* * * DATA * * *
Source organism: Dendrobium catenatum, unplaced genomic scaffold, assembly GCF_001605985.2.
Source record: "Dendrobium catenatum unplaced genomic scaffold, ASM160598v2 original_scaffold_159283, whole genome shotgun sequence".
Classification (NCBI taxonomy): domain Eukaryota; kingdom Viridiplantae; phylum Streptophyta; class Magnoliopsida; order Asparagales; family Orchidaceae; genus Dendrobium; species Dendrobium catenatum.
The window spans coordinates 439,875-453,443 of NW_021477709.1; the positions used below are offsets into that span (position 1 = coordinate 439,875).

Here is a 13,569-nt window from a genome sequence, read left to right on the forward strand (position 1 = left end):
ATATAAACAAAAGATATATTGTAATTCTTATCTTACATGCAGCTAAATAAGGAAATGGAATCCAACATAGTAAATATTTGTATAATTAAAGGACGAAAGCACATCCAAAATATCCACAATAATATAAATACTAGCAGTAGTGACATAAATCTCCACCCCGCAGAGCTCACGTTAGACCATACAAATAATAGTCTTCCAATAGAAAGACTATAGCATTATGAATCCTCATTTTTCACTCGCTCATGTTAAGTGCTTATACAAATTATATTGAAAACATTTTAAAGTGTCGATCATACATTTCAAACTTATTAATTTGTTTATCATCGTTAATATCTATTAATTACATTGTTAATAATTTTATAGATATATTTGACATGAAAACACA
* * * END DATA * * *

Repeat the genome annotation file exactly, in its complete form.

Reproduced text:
Source organism: Dendrobium catenatum, unplaced genomic scaffold, assembly GCF_001605985.2.
Source record: "Dendrobium catenatum unplaced genomic scaffold, ASM160598v2 original_scaffold_159283, whole genome shotgun sequence".
Classification (NCBI taxonomy): domain Eukaryota; kingdom Viridiplantae; phylum Streptophyta; class Magnoliopsida; order Asparagales; family Orchidaceae; genus Dendrobium; species Dendrobium catenatum.
The window spans coordinates 439,875-453,443 of NW_021477709.1; the positions used below are offsets into that span (position 1 = coordinate 439,875).

Here is a 13,569-nt window from a genome sequence, read left to right on the forward strand (position 1 = left end):
ATATAAACAAAAGATATATTGTAATTCTTATCTTACATGCAGCTAAATAAGGAAATGGAATCCAACATAGTAAATATTTGTATAATTAAAGGACGAAAGCACATCCAAAATATCCACAATAATATAAATACTAGCAGTAGTGACATAAATCTCCACCCCGCAGAGCTCACGTTAGACCATACAAATAATAGTCTTCCAATAGAAAGACTATAGCATTATGAATCCTCATTTTTCACTCGCTCATGTTAAGTGCTTATACAAATTATATTGAAAACATTTTAAAGTGTCGATCATACATTTCAAACTTATTAATTTGTTTATCATCGTTAATATCTATTAATTACATTGTTAATAATTTTATAGATATATTTGACATGAAAACACA